Difference between pneumonia and walking pneumonia

Dr Tayal says pneumonia and walking pneumonia are both types of lung infection, but they have some key differences. Pneumonia is a general term for inflammation of the alveoli, the tiny air sacs in the lungs. This inflammation can be caused by bacteria, viruses, or fungi.

Symptoms of pneumonia can include

  • Cough that produces phlegm (mucus)
  • Fever
  • Shortness of breath
  • Chest pain
  • Fatigue

Pneumonia can be a serious illness, especially for young children, older adults, and people with chronic health conditions. In some cases, it can lead to hospitalization or even death.

Walking pneumonia, also known as atypical pneumonia, is a milder form of pneumonia that is usually caused by the bacterium Mycoplasma pneumoniae but can be caused by other bacteria, viruses or mold, says Dr Tayal.

Walking pneumonia symptoms include:

  • Sore throat (pharyngitis)
  • Extreme tiredness (fatigue)
  • Chest pain or discomfort
  • Low-grade fever (less than 101 degrees Fahrenheit or 38 degrees Celsius)
  • Mild chills
  • Cough
  • Sneezing
  • Headache

People with walking pneumonia are often able to continue their daily activities, hence the name ‘walking pneumonia’.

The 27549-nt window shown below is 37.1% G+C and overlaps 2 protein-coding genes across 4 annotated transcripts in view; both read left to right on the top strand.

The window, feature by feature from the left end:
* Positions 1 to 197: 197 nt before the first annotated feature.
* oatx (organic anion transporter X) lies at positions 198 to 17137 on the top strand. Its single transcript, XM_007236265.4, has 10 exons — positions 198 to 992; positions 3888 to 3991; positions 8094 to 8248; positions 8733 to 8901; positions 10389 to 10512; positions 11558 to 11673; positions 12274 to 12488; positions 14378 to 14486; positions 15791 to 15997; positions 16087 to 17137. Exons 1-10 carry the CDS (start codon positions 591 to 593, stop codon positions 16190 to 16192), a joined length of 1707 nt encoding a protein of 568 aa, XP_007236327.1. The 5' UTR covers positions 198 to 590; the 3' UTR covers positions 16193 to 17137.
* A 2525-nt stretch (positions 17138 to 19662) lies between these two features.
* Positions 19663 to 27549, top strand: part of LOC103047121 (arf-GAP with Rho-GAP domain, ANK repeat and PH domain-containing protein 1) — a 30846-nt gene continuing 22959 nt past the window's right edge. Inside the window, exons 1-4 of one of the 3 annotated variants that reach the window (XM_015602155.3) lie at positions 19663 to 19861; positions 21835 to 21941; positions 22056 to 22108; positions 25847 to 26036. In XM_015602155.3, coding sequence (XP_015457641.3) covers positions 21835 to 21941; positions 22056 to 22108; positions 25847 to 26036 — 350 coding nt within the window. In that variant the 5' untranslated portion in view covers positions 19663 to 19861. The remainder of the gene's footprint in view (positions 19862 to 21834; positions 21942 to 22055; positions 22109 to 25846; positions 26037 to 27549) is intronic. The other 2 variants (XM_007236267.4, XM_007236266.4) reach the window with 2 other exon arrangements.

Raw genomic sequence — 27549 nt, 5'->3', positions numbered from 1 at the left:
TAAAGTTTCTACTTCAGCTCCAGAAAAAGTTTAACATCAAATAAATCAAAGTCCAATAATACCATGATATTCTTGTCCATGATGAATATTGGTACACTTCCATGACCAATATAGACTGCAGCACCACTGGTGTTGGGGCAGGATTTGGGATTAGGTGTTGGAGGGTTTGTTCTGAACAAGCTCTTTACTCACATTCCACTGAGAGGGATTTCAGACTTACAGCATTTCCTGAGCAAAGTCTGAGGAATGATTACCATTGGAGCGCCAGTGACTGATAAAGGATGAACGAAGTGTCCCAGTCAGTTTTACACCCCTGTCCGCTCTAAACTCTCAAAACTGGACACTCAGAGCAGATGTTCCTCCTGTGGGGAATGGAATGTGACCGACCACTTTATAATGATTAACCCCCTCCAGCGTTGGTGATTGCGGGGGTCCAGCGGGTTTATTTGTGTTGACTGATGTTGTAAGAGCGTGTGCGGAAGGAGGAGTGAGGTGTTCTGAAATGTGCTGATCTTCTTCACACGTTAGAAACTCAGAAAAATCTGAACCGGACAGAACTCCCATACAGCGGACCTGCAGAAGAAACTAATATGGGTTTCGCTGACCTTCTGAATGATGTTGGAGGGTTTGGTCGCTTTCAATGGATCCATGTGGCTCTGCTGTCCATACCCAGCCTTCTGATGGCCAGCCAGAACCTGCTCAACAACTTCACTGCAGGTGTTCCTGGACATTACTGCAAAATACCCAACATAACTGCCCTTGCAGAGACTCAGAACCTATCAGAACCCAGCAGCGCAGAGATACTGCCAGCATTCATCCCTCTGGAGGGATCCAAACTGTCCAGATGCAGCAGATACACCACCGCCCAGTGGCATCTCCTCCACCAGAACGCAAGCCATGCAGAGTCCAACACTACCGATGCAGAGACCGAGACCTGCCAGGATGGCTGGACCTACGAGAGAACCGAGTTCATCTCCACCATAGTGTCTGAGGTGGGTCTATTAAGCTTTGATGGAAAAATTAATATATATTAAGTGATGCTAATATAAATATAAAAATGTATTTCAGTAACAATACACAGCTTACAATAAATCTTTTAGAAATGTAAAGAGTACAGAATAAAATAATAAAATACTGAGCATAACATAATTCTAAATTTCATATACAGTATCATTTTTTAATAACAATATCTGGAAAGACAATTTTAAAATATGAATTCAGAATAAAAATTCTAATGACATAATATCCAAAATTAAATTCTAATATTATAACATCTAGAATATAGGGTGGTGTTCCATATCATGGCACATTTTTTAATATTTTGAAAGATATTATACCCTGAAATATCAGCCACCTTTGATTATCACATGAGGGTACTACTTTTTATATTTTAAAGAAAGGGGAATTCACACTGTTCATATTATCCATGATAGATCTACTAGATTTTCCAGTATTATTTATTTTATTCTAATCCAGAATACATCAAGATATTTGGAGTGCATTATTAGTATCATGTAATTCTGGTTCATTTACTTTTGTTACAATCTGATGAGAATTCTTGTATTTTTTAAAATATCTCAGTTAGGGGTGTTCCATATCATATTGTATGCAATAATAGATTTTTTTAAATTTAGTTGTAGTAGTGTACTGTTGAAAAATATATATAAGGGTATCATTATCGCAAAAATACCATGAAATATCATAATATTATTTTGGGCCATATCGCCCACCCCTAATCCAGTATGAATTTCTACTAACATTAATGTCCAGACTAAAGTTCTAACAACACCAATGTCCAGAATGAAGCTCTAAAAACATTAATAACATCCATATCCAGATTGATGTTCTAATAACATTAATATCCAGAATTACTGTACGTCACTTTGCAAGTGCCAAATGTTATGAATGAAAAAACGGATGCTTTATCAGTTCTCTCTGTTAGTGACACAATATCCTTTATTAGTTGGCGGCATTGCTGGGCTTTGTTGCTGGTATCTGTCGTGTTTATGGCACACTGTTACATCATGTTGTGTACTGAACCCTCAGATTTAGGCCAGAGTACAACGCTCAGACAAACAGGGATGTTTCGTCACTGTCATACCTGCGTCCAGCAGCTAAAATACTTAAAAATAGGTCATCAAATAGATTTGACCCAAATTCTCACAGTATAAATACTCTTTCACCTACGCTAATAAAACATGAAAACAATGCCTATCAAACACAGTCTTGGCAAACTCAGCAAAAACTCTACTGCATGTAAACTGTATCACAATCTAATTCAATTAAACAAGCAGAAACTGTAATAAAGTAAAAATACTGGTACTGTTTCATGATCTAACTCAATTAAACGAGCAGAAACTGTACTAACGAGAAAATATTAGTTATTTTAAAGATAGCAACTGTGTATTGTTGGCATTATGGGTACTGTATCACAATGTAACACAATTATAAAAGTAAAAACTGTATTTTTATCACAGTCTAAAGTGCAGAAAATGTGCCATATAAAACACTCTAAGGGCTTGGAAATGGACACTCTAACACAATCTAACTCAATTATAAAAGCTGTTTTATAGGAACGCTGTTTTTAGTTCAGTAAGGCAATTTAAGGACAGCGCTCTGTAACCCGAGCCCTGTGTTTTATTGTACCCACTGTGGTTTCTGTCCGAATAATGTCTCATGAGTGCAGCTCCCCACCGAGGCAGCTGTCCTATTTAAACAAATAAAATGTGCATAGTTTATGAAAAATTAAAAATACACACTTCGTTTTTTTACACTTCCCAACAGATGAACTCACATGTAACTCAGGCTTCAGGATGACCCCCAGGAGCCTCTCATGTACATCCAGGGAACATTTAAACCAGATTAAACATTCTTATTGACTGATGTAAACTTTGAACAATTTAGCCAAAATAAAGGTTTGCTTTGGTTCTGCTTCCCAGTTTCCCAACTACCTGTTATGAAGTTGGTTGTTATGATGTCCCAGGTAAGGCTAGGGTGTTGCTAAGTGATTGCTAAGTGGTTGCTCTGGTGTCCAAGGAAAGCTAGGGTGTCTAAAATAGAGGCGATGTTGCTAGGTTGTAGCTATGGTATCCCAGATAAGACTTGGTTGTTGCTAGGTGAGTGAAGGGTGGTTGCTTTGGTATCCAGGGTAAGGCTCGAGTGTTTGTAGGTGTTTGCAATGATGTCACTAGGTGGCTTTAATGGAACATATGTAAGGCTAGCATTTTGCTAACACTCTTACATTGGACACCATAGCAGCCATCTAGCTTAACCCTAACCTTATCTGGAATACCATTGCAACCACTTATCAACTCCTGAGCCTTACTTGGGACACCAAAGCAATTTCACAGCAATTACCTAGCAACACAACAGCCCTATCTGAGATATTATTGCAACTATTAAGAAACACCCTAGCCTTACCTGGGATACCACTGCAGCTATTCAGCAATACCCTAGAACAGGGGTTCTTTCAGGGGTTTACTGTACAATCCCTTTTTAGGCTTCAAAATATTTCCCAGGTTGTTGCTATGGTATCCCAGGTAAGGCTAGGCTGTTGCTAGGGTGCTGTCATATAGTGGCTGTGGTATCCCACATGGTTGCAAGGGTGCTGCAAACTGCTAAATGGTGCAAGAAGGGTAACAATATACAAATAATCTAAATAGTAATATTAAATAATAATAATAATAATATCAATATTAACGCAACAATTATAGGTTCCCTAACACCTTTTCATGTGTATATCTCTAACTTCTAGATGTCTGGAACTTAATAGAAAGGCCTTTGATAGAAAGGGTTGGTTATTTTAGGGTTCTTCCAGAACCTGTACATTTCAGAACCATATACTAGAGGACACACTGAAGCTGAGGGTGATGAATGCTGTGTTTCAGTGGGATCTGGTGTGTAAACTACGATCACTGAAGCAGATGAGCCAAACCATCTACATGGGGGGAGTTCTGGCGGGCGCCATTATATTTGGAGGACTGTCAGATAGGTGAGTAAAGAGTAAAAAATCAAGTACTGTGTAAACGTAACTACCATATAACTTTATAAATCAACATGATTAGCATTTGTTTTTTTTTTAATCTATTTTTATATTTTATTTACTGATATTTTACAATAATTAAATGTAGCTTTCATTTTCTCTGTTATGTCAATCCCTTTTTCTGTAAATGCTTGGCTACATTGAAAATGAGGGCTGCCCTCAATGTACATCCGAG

Anyone can get walking pneumonia. You’re more likely to get walking pneumonia if they are 2 or younger, 65 or older, or have chronic obstructive pulmonary disease (COPD) or asthma.

Tips to prevent walking pneumonia

Dr Tayal says India is implementing various strategies to prepare for and combat walking pneumonia, including:

1. Surveillance and monitoring

Monitoring antibiotic resistance patterns to ensure the effectiveness of available treatments.

2. Public awareness and education

Educating the public about walking pneumonia, its symptoms, prevention measures, and the importance of seeking timely medical attention.

3. Vaccination programmes

Evaluating the potential role of existing vaccines, such as the pneumococcal conjugate vaccine (PCV), in preventing walking pneumonia caused by Mycoplasma pneumoniae.

4. Community-based interventions

Implementing community-based interventions to promote healthy respiratory practices and reduce the transmission of walking pneumonia.

Dr Tayal shares further preventive tips to avoid the infection:

1. Practice good hand hygiene: Wash your hands frequently with soap and water for at least 20 seconds, especially after being in public places, before eating, and after coughing or sneezing. If soap and water are not available, use an alcohol-based hand sanitizer with at least 60% alcohol.

2. Cover your mouth and nose when you cough or sneeze: Use a tissue or the crook of your elbow to cover your mouth and nose when you cough or sneeze. This will help prevent the spread of germs.

3. Avoid close contact with sick people: If you can, avoid close contact with people who are sick, especially those who have a cough or cold.

4. Don’t smoke: Smoking can damage your lungs and make you more susceptible to respiratory infections, including walking pneumonia.

5. Stay hydrated: Drink plenty of fluids, especially water, to help your body flush out toxins and keep your immune system functioning properly.